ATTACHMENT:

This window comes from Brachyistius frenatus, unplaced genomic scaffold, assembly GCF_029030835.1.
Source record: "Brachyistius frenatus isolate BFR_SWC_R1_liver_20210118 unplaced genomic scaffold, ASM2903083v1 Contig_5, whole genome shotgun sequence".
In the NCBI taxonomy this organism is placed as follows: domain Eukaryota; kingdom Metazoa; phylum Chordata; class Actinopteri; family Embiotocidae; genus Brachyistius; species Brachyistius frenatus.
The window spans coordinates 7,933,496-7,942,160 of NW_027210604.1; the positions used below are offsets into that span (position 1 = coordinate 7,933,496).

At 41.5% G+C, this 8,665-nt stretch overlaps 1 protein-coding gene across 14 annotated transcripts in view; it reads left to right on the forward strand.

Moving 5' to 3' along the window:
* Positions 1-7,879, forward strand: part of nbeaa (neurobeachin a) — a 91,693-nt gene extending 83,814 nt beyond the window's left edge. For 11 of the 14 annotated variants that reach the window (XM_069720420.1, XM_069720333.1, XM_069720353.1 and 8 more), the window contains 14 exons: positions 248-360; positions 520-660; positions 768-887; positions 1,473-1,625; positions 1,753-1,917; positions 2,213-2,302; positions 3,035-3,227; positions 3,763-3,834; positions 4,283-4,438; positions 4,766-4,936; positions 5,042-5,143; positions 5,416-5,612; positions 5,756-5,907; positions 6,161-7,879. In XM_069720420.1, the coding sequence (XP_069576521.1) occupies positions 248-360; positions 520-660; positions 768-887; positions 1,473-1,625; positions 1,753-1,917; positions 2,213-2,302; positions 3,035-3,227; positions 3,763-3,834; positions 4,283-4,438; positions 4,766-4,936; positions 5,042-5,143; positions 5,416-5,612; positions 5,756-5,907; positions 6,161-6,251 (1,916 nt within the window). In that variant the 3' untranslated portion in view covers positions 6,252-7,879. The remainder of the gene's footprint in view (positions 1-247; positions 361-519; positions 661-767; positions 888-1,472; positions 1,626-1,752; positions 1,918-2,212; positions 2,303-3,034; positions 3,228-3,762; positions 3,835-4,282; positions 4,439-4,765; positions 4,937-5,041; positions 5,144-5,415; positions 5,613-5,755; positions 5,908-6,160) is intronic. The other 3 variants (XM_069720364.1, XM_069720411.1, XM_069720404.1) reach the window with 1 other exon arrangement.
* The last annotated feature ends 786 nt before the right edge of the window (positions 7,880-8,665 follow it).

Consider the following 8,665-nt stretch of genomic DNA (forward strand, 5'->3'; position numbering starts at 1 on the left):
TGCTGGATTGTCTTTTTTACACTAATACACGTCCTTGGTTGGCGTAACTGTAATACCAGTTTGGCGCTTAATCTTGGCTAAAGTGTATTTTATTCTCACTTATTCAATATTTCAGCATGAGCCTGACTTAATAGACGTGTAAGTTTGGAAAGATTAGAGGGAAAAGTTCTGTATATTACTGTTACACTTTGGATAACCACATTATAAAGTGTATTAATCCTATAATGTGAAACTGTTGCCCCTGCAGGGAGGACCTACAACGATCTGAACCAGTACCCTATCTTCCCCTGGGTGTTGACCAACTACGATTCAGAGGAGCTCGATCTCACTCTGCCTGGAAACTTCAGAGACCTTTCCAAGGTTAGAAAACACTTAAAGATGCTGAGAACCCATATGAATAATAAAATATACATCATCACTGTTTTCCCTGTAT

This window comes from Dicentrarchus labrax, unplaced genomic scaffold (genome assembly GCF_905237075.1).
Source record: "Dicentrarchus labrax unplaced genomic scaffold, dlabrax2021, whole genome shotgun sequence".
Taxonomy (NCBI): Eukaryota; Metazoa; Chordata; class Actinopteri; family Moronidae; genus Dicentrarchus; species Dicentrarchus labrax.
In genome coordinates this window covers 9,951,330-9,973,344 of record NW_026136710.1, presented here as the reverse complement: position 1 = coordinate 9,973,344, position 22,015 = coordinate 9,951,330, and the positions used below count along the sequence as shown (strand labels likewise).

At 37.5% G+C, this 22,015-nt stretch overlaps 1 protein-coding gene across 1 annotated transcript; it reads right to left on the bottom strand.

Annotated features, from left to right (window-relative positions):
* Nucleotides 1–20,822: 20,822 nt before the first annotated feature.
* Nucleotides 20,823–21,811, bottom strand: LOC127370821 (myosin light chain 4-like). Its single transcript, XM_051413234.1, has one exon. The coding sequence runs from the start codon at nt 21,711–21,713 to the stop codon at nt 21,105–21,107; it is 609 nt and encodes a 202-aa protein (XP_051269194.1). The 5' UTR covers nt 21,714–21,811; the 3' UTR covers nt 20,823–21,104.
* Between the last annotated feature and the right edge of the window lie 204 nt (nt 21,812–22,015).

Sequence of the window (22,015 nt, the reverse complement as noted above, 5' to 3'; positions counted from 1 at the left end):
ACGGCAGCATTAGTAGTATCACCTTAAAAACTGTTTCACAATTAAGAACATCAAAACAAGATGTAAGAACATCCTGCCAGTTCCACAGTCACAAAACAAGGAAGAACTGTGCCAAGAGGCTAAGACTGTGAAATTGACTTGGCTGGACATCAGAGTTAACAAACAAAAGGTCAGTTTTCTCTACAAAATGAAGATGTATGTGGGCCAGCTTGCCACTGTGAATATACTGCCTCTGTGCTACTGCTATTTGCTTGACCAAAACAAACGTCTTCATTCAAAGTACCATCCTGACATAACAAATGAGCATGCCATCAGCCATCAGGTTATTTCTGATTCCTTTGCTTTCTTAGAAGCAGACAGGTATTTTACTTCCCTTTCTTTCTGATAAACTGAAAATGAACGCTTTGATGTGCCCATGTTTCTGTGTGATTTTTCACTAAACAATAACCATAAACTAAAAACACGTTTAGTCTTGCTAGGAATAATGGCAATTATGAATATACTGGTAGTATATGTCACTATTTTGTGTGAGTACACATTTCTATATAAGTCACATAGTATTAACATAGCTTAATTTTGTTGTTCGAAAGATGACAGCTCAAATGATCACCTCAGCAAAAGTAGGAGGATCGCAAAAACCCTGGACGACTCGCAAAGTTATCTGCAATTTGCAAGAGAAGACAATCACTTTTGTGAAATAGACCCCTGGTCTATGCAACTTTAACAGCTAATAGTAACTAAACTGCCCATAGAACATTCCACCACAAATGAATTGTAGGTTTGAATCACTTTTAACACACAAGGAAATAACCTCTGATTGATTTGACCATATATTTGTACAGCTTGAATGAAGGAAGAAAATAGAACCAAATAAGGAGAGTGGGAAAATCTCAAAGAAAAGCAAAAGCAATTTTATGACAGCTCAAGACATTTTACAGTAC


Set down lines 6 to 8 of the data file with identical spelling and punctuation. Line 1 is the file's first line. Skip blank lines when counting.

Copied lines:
Moving 5' to 3' along the window:
* Positions 1-7,879, forward strand: part of nbeaa (neurobeachin a) — a 91,693-nt gene extending 83,814 nt beyond the window's left edge. For 11 of the 14 annotated variants that reach the window (XM_069720420.1, XM_069720333.1, XM_069720353.1 and 8 more), the window contains 14 exons: positions 248-360; positions 520-660; positions 768-887; positions 1,473-1,625; positions 1,753-1,917; positions 2,213-2,302; positions 3,035-3,227; positions 3,763-3,834; positions 4,283-4,438; positions 4,766-4,936; positions 5,042-5,143; positions 5,416-5,612; positions 5,756-5,907; positions 6,161-7,879. In XM_069720420.1, the coding sequence (XP_069576521.1) occupies positions 248-360; positions 520-660; positions 768-887; positions 1,473-1,625; positions 1,753-1,917; positions 2,213-2,302; positions 3,035-3,227; positions 3,763-3,834; positions 4,283-4,438; positions 4,766-4,936; positions 5,042-5,143; positions 5,416-5,612; positions 5,756-5,907; positions 6,161-6,251 (1,916 nt within the window). In that variant the 3' untranslated portion in view covers positions 6,252-7,879. The remainder of the gene's footprint in view (positions 1-247; positions 361-519; positions 661-767; positions 888-1,472; positions 1,626-1,752; positions 1,918-2,212; positions 2,303-3,034; positions 3,228-3,762; positions 3,835-4,282; positions 4,439-4,765; positions 4,937-5,041; positions 5,144-5,415; positions 5,613-5,755; positions 5,908-6,160) is intronic. The other 3 variants (XM_069720364.1, XM_069720411.1, XM_069720404.1) reach the window with 1 other exon arrangement.
* The last annotated feature ends 786 nt before the right edge of the window (positions 7,880-8,665 follow it).